New York's Property Tax System

The property tax is a primary source of revenue for local government - for schools, towns, cities, villages, counties, fire and other special districts. New York has 1,116 assessing units, each of which determines its own level of assessment and reassessment cycle.  The size of the assessing units ranges from 189 parcels to more than 1 million, with more than 80% having fewer than 5,000 parcels.  The frequency of reassessments varies widely, ranging from some municipalities that reassess annually to others that haven't reassessed in more than 75 years.

How property is assessed

The first step in assessing is to determine a property's market value. To estimate market values, the assessor must be familiar with the local real estate market. A property's value can be estimated in three different ways:

Market approach

The assessor compares property to similar properties that have recently sold typically used to value residential, vacant, and farm properties.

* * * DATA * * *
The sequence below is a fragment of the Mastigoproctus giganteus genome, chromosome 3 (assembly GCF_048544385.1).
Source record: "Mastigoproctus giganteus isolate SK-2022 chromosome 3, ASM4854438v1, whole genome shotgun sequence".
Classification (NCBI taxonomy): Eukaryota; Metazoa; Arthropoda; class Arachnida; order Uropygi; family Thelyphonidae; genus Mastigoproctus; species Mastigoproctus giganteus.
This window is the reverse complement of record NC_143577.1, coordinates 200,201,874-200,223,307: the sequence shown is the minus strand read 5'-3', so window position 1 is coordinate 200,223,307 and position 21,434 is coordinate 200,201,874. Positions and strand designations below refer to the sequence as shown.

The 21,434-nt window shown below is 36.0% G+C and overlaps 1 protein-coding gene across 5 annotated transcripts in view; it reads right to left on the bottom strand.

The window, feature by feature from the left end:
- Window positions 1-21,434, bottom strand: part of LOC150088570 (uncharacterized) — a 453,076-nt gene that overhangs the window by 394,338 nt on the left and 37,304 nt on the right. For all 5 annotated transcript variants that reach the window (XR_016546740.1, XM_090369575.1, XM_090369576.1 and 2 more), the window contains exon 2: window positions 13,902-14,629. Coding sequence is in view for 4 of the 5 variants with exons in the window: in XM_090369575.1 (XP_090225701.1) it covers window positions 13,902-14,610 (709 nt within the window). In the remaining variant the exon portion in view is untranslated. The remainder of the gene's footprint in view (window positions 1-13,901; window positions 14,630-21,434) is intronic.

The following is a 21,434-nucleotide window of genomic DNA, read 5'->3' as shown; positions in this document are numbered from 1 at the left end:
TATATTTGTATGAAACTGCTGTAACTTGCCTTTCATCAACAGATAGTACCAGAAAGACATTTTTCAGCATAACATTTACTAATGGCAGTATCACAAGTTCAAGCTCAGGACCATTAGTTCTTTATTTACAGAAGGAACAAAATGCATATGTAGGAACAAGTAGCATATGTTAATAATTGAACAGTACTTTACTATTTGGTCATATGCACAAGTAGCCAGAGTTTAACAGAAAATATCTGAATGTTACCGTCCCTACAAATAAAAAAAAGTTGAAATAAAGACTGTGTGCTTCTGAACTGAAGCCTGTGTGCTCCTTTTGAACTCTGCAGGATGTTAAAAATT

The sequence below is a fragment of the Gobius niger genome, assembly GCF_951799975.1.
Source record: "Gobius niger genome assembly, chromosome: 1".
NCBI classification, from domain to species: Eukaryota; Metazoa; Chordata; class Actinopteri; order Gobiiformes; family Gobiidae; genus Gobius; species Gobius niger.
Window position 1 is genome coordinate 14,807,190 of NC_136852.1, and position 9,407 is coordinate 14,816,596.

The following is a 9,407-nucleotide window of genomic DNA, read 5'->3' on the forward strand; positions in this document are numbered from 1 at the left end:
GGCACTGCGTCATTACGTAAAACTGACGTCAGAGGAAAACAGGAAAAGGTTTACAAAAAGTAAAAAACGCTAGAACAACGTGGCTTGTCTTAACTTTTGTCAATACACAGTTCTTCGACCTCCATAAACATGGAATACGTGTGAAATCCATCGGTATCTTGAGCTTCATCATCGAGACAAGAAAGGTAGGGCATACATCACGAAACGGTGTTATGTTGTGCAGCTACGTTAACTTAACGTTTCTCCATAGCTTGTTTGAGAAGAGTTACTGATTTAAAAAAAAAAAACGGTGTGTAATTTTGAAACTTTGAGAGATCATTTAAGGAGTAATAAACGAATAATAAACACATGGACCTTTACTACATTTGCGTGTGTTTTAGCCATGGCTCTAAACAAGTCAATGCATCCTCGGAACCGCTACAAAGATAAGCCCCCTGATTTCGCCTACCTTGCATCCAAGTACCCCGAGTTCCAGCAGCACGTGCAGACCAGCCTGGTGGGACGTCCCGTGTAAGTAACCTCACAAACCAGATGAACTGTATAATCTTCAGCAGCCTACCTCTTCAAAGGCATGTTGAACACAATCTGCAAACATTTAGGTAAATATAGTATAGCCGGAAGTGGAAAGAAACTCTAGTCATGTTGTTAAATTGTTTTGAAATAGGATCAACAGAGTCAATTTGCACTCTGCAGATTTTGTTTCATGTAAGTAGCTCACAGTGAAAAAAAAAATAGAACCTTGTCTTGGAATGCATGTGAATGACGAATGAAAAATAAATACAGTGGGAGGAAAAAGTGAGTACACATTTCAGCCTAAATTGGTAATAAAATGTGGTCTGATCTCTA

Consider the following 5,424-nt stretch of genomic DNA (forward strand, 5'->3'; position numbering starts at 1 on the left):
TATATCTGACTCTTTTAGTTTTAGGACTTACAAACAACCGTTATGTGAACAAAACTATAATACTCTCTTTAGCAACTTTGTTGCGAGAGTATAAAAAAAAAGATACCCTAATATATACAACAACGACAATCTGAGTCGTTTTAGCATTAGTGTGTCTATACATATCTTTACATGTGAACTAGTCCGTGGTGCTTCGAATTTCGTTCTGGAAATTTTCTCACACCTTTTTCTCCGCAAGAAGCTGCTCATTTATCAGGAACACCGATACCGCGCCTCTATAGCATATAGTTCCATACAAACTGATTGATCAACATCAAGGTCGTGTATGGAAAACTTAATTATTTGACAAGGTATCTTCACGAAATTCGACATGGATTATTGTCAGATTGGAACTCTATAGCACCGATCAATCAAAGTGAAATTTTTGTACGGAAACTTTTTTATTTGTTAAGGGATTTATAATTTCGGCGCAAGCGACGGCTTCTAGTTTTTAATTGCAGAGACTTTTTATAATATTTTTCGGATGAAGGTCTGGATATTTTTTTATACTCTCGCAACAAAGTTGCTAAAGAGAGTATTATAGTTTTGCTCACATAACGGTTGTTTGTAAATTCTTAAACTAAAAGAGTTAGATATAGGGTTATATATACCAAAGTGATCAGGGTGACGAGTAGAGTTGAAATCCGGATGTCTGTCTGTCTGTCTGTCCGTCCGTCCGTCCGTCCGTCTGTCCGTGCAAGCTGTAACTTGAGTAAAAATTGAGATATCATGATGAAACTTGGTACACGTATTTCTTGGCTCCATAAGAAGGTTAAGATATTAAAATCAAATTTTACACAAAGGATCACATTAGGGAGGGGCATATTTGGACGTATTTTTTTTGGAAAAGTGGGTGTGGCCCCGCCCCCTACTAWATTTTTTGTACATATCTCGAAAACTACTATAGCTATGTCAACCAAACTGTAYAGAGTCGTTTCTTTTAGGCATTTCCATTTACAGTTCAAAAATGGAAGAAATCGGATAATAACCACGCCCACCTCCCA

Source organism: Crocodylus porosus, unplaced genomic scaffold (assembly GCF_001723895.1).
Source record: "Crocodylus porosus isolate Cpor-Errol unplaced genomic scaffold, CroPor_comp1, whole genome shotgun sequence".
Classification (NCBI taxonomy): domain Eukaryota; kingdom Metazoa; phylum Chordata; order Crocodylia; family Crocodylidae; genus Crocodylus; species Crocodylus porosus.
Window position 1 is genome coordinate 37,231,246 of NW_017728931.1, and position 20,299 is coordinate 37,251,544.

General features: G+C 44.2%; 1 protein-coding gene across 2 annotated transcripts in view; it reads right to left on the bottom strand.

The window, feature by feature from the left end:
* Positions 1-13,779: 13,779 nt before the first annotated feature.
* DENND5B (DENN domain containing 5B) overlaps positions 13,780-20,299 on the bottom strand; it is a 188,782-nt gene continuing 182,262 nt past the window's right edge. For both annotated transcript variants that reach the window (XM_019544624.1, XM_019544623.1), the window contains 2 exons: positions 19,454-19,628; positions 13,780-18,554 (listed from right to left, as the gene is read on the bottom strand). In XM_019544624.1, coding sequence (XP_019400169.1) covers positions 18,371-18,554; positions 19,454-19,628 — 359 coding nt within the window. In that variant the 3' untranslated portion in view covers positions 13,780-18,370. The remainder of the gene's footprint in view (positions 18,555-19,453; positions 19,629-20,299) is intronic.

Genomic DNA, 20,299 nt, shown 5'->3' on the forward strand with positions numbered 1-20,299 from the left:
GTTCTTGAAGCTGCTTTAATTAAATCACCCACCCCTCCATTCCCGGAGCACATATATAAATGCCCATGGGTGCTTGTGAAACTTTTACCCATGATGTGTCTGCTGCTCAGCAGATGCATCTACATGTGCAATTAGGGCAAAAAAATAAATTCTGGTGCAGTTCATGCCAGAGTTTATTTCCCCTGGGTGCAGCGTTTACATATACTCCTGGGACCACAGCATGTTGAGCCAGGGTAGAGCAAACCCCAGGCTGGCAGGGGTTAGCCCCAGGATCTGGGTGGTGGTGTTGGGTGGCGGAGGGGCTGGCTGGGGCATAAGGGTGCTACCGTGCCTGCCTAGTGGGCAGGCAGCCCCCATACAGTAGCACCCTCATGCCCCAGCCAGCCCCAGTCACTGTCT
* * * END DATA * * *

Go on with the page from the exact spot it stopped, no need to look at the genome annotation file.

Cost approach

The assessor calculates the cost to replace a structure with a similar one using today's labor and material prices subtract depreciation
add the market value of the land used to value industrial, special purpose and utility properties.

Income approach

The assessor analyzes how much income a property (such as an apartment building) will produce if rented takes into account: 
operating expenses insurance maintenance costs financing terms amount expected to be earned.  

Assessors also use Computer Assisted Mass Appraisal techniques to analyze property sales and estimate values for multiple properties simultaneously.

From market value to assessment

Once the assessor estimates the market value of a property, its assessment is calculated. In a city or town assessing at 100% of market value, the market value becomes the assessment. If assessments in your municipality are at a fraction of market value, the assessment is calculated by multiplying the market value of the property by the level of assessment for the municipality.

For example: Market value of property = $100,000 Level of assessment = 27%  Assessment = $27,000
What is a reassessment, and why are they needed?

New York State Real Property Tax Law (RPTL) requires all properties in each municipality (except in New York City and Nassau County) to be assessed at a uniform percentage of market value each year.  This means that all properties in each city, town or village must be assessed at market value or all at the same uniform percentage of market value each year.  State Law also requires your assessor to include the estimate of the market value for each property, the assessment for each property and the uniform percentage for all taxable property on the tentative assessment roll.